Not all works of art and literature have to be feminist. Feminism itself is comprised of many different ideas and viewpoints, so even if you tried to create the “most feminist work evar,” you could never please everyone. As long as the female characters feel like real people, with hearts, minds, motivations and weaknesses, I can enjoy it. However, I take issue with works that wear a veneer of empowerment and girl power, but in the end serve up the same old stereotypical view of how men see women: that we’re fickle, emotional creatures who don’t know what we really want, who use our looks to manipulate but get offended when men judge us on our appearance, and who need a strong patriarch to survive in the world.
Eastwick is a major offender, not because it pushes these viewpoints, but because it pushes them as empowerment. You should be proud when a character releases her inhibitions and becomes a sexy, powerful woman, even when she’s abusing that power to steal from her boss. Putting your dignity up for auction is perfectly acceptable, as long it’s for a guy with a big dick so you and your girlfriends can fantasize about it in a girl power-y way. I have presented the evidence but readers beware: be ready for boobs, double entendres, drunkenness, and girls talking about sex! Because that’s what women like, right?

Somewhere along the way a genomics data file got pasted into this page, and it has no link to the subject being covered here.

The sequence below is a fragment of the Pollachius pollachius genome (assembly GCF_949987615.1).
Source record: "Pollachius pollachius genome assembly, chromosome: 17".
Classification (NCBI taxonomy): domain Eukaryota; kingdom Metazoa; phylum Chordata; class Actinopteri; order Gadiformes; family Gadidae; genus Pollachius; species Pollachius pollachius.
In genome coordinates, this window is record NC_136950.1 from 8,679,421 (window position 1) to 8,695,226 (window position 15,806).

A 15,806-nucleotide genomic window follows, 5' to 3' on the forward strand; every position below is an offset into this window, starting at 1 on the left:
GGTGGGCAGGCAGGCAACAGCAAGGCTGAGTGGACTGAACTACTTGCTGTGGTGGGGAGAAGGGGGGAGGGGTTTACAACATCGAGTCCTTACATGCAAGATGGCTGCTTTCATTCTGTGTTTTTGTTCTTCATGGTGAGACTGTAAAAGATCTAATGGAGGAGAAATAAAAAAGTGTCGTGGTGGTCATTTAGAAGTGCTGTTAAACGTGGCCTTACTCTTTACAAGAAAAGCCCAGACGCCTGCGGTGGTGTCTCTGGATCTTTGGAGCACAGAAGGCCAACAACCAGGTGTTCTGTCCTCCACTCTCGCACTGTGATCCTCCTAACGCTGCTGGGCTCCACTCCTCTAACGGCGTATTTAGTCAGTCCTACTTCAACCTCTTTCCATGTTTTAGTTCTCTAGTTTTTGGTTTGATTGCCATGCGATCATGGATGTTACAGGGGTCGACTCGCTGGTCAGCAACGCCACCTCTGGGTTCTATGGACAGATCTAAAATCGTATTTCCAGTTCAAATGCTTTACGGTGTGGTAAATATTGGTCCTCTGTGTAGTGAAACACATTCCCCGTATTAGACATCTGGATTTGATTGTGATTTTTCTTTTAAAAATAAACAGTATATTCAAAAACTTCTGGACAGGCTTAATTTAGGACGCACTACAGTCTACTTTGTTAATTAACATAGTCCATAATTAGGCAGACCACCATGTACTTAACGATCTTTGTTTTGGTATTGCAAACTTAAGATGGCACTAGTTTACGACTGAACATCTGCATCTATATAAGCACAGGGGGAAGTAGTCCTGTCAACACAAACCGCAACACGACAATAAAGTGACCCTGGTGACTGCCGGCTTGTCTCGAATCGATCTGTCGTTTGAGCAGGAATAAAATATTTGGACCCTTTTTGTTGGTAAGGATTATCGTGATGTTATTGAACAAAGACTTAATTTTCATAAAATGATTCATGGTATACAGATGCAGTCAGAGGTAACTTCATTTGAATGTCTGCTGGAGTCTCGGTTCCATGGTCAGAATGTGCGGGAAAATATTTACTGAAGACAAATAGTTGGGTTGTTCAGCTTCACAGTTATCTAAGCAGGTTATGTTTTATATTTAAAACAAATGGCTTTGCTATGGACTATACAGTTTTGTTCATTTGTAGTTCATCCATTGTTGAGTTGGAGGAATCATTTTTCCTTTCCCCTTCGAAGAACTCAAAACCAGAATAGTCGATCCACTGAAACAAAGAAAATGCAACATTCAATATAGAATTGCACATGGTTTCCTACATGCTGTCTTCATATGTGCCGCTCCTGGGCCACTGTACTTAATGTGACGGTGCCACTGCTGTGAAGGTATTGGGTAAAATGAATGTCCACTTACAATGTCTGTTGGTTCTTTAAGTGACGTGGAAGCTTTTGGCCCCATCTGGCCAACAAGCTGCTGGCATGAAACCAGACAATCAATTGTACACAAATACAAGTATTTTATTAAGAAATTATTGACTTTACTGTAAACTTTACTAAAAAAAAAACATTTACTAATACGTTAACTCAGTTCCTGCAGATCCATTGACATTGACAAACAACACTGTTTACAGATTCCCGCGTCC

It’s safe to say that memes are not the intellectual highlights of online culture. Internet memes are often frivolous, humorous wastes of time and bandwidth, little more than inside jokes to share and enjoy with friends. On the rare occasion however, they can be masters of inadvertent meaning, shedding light on cultural and gender issues. So it goes with the meme of the Three Wolf Moon T-Shirt, which sent hordes of people to The Mountain’s amazon.com store to purchase a screen-printed wolf shirt of their very own.
The meme spawned from a humorous comment on amazon.com by Brian Govern. He wrote a review of the shirt, creating a Walmart-roaming-trailer-park-living character that credits his success with women to the wolf shirt. If taken on face value, it’s a mockery of the American lower class and hick culture, a class evidently peopled by fat men riding courtesy-scooters and meth-addled women with no teeth. It’s a jab at the stereotypical redneck, a staple of the comic routines of Jeff Foxworthy and Larry the Cable Guy. Yet how did the shirt, the store and the story all combine to create something unique and worthy of Internet furor?
Style and Pushing Daisies go together like an alive-again Mom and apple pie. The visuals of this fantasy-comedy wonderland were superb: the show created a unique world that combined vintage with modern, and dressed noir drama in neon colors and eccentric patterns. Their Emmy wins in makeup, art direction and costume design were definitely well-deserved, as was Kristin Chenoweth’s win for Outstanding Supporting Actress in a Comedy Series. Congratulations all around!
In honor of Ms. Chenoweth’s award, I’ve put together a look inspired by her character, Olive Snook. Even a feisty waitress at the Pie Hole could afford these clothes: